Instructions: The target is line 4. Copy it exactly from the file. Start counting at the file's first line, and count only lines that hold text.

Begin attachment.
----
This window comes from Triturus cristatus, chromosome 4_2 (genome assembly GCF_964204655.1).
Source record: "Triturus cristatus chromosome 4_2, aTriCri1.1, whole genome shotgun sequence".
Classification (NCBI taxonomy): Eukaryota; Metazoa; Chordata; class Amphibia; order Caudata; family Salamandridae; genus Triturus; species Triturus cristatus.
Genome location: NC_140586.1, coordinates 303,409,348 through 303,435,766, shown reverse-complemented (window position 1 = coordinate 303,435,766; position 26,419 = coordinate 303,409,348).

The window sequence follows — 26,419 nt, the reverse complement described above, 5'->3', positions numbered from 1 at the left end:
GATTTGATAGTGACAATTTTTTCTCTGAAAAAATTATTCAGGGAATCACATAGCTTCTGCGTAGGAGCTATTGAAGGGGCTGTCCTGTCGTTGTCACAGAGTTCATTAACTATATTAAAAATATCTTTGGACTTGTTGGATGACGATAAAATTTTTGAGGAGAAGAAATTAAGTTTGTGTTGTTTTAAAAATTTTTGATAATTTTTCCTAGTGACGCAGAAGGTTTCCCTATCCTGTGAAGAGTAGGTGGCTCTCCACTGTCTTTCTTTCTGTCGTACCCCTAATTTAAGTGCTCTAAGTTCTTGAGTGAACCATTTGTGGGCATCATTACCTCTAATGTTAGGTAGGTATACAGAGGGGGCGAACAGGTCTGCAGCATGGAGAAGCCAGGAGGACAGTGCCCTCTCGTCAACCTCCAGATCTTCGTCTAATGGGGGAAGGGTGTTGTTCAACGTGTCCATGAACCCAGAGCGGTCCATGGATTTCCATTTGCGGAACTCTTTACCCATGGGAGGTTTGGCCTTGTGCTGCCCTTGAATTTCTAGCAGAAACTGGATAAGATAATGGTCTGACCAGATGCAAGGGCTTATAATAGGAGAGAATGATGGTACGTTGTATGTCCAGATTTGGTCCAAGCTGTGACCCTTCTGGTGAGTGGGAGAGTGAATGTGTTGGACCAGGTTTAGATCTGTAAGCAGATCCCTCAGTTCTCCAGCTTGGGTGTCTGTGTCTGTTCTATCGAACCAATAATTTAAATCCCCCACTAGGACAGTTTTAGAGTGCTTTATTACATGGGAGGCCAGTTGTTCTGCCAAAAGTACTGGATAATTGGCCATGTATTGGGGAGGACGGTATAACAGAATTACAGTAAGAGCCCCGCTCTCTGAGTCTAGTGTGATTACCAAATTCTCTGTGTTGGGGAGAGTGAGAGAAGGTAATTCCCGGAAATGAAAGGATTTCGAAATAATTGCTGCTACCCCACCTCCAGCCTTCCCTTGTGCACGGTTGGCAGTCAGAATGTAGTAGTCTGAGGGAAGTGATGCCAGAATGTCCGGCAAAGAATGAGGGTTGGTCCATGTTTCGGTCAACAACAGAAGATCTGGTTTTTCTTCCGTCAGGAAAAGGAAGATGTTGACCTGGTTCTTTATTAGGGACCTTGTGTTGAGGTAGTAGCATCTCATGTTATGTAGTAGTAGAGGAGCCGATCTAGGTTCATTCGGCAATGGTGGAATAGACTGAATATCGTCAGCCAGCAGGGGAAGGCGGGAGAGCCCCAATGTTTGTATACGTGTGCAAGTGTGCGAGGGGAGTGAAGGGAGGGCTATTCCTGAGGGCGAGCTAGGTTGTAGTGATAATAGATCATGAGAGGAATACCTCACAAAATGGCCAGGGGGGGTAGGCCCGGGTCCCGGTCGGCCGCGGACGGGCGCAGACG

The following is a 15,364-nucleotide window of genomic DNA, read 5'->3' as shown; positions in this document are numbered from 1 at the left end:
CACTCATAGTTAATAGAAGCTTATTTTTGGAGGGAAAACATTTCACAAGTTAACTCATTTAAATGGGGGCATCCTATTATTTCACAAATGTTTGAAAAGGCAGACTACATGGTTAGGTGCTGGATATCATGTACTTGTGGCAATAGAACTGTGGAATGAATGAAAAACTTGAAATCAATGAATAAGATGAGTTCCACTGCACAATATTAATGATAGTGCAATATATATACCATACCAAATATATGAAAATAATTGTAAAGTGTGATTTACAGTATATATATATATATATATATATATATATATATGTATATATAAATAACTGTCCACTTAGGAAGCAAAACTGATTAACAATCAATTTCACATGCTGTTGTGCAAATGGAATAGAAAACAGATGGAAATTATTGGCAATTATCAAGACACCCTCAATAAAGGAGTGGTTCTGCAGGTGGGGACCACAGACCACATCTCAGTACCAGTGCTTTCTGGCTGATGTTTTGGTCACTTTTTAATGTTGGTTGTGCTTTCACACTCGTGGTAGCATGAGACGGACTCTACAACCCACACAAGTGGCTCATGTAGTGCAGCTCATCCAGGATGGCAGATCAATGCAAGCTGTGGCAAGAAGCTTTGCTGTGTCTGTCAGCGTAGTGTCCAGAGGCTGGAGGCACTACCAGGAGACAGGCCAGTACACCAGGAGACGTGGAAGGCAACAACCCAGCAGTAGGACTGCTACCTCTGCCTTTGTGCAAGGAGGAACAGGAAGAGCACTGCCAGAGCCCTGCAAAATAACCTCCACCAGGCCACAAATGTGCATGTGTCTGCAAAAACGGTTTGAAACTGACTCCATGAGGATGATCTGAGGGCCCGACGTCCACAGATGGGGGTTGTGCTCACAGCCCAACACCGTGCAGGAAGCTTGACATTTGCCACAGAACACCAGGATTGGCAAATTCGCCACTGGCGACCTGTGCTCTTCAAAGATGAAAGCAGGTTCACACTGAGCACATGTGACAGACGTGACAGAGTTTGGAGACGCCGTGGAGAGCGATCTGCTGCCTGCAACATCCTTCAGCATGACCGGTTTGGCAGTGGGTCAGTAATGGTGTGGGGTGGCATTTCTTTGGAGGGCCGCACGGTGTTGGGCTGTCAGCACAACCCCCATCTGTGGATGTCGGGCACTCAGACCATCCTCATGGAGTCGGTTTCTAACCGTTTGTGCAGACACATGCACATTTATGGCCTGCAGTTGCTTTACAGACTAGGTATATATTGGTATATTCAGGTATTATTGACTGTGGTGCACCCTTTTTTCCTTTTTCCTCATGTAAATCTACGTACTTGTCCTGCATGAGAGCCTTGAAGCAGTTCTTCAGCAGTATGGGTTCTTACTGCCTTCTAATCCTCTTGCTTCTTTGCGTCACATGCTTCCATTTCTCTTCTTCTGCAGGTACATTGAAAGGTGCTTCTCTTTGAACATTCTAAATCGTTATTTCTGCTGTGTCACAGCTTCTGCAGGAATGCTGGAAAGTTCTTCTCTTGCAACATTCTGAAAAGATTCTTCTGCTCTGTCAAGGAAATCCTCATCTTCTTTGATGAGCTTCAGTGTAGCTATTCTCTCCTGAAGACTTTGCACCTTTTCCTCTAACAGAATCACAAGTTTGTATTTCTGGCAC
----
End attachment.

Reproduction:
Genome location: NC_140586.1, coordinates 303,409,348 through 303,435,766, shown reverse-complemented (window position 1 = coordinate 303,435,766; position 26,419 = coordinate 303,409,348).